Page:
Per­haps it’s time to start talk­ing about ‘cul­ture’

Saturday Star - - OPINION - KEVIN RITCHIE @Ritchkev

IN 21st cen­tury South Africa, who can speak about cul­ture? Do you have to be­long to that cul­ture? Or can any­one have an opin­ion? Must all cul­ture be re­spected in terms of in­clu­siv­ity even when prac­tised harm­fully? What is cul­ture even?

Some­times cul­ture re­minds me of the old sub ju­dice ex­cuse that jour­nal­ists have come up against ever since Guten­berg in­vented mov­able type.

What sub ju­dice ac­tu­ally means is “un­der con­sid­er­a­tion”. It was a mech­a­nism to pre­vent the court of pub­lic opin­ion (in those days the tra­di­tional me­dia) sway­ing the court of law (specif­i­cally the ju­ries and some­times the pre­sid­ing of­fi­cers) where only ev­i­dence per­tain­ing to the case could be heard, weighed and judged.

The aban­don with which the phrase was used by ev­ery­one, from brand new po­lice con­sta­bles to Stein­hoff-es­que chief ex­ec­u­tives as a cop-out to avoid com­ment­ing in any form, made a to­tal mock­ery of it. Then so­cial me­dia drove a bus through the en­tire con­cept of in­no­cent un­til proven guilty by a prop­erly con­sti­tuted court of law with the Os­car Pis­to­rius trial.

Cul­ture has be­come a lit­tle bit like that.

We’ve seen an an­i­mal slaugh­tered on a beach in a cleans­ing rite, only for cul­tural ex­perts to con­demn it as op­por­tunis­tic show­man­ship for so­cial me­dia. Then we’ve had a whole clam­our about an­i­mal rights – by meat-eaters.

Fire­works are sim­i­lar: There are those who de­cry their use to cel­e­brate Di­wali, but set off their own to see in New Year. Oth­ers want a ban to pro­tect their pets but throw long and loud par­ties when it suits them.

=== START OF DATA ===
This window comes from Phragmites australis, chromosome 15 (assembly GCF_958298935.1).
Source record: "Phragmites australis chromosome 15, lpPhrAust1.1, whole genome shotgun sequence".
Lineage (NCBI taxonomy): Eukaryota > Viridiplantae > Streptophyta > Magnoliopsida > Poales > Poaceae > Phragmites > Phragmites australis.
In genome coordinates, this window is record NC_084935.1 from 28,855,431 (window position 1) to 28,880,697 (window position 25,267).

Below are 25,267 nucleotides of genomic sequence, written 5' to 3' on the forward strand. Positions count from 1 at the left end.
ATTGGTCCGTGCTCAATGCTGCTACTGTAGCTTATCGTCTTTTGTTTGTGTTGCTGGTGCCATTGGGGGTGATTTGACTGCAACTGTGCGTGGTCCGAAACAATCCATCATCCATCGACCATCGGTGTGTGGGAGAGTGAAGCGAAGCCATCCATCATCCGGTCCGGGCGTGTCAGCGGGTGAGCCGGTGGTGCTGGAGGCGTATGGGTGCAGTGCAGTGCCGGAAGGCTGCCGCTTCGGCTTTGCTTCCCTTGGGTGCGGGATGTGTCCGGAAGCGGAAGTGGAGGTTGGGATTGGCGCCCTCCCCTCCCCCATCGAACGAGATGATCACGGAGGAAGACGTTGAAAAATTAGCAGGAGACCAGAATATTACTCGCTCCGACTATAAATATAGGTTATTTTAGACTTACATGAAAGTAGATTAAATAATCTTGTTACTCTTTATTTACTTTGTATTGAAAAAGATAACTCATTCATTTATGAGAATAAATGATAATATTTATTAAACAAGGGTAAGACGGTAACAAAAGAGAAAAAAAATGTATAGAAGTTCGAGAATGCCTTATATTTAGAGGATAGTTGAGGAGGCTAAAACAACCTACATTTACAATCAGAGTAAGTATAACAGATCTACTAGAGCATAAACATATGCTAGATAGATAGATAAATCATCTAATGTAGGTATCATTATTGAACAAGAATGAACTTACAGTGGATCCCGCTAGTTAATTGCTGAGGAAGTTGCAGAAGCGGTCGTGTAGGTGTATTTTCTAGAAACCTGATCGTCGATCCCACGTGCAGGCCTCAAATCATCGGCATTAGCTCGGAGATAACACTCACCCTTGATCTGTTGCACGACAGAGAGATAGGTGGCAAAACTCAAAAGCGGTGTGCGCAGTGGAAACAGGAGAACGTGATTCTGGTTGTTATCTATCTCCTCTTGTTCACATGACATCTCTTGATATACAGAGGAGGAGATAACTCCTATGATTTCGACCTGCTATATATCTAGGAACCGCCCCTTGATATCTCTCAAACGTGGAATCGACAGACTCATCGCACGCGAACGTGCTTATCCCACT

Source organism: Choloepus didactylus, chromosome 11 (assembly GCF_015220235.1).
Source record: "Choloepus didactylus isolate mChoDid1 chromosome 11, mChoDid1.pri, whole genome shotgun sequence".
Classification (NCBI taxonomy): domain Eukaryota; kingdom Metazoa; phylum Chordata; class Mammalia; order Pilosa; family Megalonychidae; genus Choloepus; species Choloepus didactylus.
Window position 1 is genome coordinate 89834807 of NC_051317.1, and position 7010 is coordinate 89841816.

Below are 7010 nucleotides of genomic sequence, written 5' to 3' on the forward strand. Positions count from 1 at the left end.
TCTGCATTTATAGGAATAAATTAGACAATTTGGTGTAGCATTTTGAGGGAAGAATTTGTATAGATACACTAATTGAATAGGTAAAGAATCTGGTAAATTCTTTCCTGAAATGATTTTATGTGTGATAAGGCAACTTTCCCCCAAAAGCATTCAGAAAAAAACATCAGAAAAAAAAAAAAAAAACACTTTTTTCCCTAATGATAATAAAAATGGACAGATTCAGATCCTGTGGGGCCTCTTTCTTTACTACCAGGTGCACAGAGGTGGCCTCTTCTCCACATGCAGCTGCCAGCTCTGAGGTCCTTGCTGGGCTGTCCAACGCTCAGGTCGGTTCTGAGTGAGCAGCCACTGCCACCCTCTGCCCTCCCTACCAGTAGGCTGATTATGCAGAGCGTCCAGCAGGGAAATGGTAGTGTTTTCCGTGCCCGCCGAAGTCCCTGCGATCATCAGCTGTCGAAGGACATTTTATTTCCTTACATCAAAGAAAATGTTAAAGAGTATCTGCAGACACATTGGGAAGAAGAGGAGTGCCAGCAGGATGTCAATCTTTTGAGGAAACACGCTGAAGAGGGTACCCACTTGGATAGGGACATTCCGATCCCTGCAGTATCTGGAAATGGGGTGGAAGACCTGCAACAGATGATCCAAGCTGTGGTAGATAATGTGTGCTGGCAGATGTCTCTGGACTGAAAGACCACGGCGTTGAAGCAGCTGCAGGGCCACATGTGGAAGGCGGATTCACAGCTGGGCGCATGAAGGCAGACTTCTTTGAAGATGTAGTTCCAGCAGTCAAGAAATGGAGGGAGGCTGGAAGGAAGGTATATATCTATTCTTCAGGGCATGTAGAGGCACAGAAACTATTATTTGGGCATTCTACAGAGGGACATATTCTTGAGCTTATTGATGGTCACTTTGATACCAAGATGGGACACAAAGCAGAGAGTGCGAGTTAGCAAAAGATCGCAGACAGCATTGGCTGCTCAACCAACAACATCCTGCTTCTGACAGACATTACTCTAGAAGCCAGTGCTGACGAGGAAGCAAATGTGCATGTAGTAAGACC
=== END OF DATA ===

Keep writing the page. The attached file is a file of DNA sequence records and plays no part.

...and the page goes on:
Then there’s the ubiq­ui­tous high­veld thun­der­storm that’s far more ter­ri­fy­ing than a cou­ple of hours of fire­works once or twice a year – par­tic­u­larly for your pets.

There’s a lot of sub­jec­tiv­ity in cul­ture and even more se­lec­tiv­ity of sen­si­tiv­ity and out­rage. Ev­ery­one jumps on the band­wagon to sig­nal virtue over the low-hanging fruit, but very few say any­thing when the is­sues get se­ri­ous.

We are not just the poorer for that and the lack of proper, hon­est de­bate, we’re spin­ning even fur­ther away from be­ing an in­clu­sive so­ci­ety.

We have a se­ri­ous is­sue right at the mo­ment – the num­ber of ini­ti­ates who have died and the many oth­ers maimed dur­ing the cur­rent cir­cum­ci­sion sea­son.

The is­sue is not about ini­ti­a­tion – or the crit­i­cally im­por­tant role it plays in cul­tur­ally pre­par­ing young men to be re­spon­si­ble adults in so­ci­ety – but about the as­so­ci­ated tragedy be­cause of the con­tin­ued use of non-ster­ile knives and un­qual­i­fied tra­di­tional sur­geons.

No one needs to die and no one needs to be maimed for the rest of their lives. This cul­tural prac­tice doesn’t have to be dis­re­spected in any way to achieve this. But not enough peo­ple are speak­ing out. There’s cer­tainly nowhere near the level of out­rage that there is for other is­sues, all the easy ones. Just like there’s no real out­rage for gen­der-based vi­o­lence.

Maybe that should be our res­o­lu­tion for 2019 – to stop us­ing the sub ju­dice rule on cul­ture.

Ritchie is a me­dia con­sul­tant. He is a for­mer jour­nal­ist and news­pa­per ed­i­tor.

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